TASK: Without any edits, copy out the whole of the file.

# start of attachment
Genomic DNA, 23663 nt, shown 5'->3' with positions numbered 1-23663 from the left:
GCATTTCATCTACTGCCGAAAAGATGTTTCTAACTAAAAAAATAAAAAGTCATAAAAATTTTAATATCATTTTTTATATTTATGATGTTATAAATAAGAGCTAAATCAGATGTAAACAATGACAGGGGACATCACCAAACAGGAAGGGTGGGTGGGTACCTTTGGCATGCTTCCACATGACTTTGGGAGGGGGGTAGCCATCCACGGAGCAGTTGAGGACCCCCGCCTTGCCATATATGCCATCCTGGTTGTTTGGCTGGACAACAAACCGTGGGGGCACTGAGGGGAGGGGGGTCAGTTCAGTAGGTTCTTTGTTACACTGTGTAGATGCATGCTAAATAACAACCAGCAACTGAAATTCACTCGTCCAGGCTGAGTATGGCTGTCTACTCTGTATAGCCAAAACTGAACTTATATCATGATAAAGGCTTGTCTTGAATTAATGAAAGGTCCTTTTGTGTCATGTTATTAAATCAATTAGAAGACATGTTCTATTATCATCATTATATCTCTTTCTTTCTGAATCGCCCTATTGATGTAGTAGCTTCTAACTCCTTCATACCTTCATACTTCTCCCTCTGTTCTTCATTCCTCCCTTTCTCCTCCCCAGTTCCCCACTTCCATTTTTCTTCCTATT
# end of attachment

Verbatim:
Genomic DNA, 23663 nt, shown 5'->3' with positions numbered 1-23663 from the left:
GCATTTCATCTACTGCCGAAAAGATGTTTCTAACTAAAAAAATAAAAAGTCATAAAAATTTTAATATCATTTTTTATATTTATGATGTTATAAATAAGAGCTAAATCAGATGTAAACAATGACAGGGGACATCACCAAACAGGAAGGGTGGGTGGGTACCTTTGGCATGCTTCCACATGACTTTGGGAGGGGGGTAGCCATCCACGGAGCAGTTGAGGACCCCCGCCTTGCCATATATGCCATCCTGGTTGTTTGGCTGGACAACAAACCGTGGGGGCACTGAGGGGAGGGGGGTCAGTTCAGTAGGTTCTTTGTTACACTGTGTAGATGCATGCTAAATAACAACCAGCAACTGAAATTCACTCGTCCAGGCTGAGTATGGCTGTCTACTCTGTATAGCCAAAACTGAACTTATATCATGATAAAGGCTTGTCTTGAATTAATGAAAGGTCCTTTTGTGTCATGTTATTAAATCAATTAGAAGACATGTTCTATTATCATCATTATATCTCTTTCTTTCTGAATCGCCCTATTGATGTAGTAGCTTCTAACTCCTTCATACCTTCATACTTCTCCCTCTGTTCTTCATTCCTCCCTTTCTCCTCCCCAGTTCCCCACTTCCATTTTTCTTCCTATT